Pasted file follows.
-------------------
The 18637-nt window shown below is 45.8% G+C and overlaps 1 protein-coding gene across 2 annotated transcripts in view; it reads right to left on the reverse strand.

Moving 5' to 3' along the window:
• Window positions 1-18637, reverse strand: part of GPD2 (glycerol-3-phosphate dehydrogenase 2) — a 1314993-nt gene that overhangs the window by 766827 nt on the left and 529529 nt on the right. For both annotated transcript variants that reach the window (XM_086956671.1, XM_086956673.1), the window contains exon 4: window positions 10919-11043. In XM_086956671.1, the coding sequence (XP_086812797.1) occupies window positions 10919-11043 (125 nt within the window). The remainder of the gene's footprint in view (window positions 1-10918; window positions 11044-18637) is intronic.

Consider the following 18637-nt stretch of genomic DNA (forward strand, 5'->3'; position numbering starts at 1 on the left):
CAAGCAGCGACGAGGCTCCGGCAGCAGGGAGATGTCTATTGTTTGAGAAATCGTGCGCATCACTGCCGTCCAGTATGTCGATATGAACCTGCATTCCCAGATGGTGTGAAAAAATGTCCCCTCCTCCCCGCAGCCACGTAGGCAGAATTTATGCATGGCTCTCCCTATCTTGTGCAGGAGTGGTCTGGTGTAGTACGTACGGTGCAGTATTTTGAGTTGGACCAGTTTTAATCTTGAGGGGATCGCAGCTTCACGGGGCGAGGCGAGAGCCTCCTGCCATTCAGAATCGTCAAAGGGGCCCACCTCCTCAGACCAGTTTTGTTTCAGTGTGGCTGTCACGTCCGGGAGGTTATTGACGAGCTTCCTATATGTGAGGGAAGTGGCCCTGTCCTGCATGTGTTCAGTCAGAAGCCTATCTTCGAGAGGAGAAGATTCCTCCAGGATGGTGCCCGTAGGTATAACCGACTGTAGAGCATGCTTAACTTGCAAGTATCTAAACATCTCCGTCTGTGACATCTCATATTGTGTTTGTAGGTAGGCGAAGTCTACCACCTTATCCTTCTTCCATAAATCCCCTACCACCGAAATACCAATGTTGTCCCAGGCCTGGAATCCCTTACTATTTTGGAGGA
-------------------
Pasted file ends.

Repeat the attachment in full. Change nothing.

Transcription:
The 18637-nt window shown below is 45.8% G+C and overlaps 1 protein-coding gene across 2 annotated transcripts in view; it reads right to left on the reverse strand.

Moving 5' to 3' along the window:
• Window positions 1-18637, reverse strand: part of GPD2 (glycerol-3-phosphate dehydrogenase 2) — a 1314993-nt gene that overhangs the window by 766827 nt on the left and 529529 nt on the right. For both annotated transcript variants that reach the window (XM_086956671.1, XM_086956673.1), the window contains exon 4: window positions 10919-11043. In XM_086956671.1, the coding sequence (XP_086812797.1) occupies window positions 10919-11043 (125 nt within the window). The remainder of the gene's footprint in view (window positions 1-10918; window positions 11044-18637) is intronic.

Consider the following 18637-nt stretch of genomic DNA (forward strand, 5'->3'; position numbering starts at 1 on the left):
CAAGCAGCGACGAGGCTCCGGCAGCAGGGAGATGTCTATTGTTTGAGAAATCGTGCGCATCACTGCCGTCCAGTATGTCGATATGAACCTGCATTCCCAGATGGTGTGAAAAAATGTCCCCTCCTCCCCGCAGCCACGTAGGCAGAATTTATGCATGGCTCTCCCTATCTTGTGCAGGAGTGGTCTGGTGTAGTACGTACGGTGCAGTATTTTGAGTTGGACCAGTTTTAATCTTGAGGGGATCGCAGCTTCACGGGGCGAGGCGAGAGCCTCCTGCCATTCAGAATCGTCAAAGGGGCCCACCTCCTCAGACCAGTTTTGTTTCAGTGTGGCTGTCACGTCCGGGAGGTTATTGACGAGCTTCCTATATGTGAGGGAAGTGGCCCTGTCCTGCATGTGTTCAGTCAGAAGCCTATCTTCGAGAGGAGAAGATTCCTCCAGGATGGTGCCCGTAGGTATAACCGACTGTAGAGCATGCTTAACTTGCAAGTATCTAAACATCTCCGTCTGTGACATCTCATATTGTGTTTGTAGGTAGGCGAAGTCTACCACCTTATCCTTCTTCCATAAATCCCCTACCACCGAAATACCAATGTTGTCCCAGGCCTGGAATCCCTTACTATTTTGGAGGA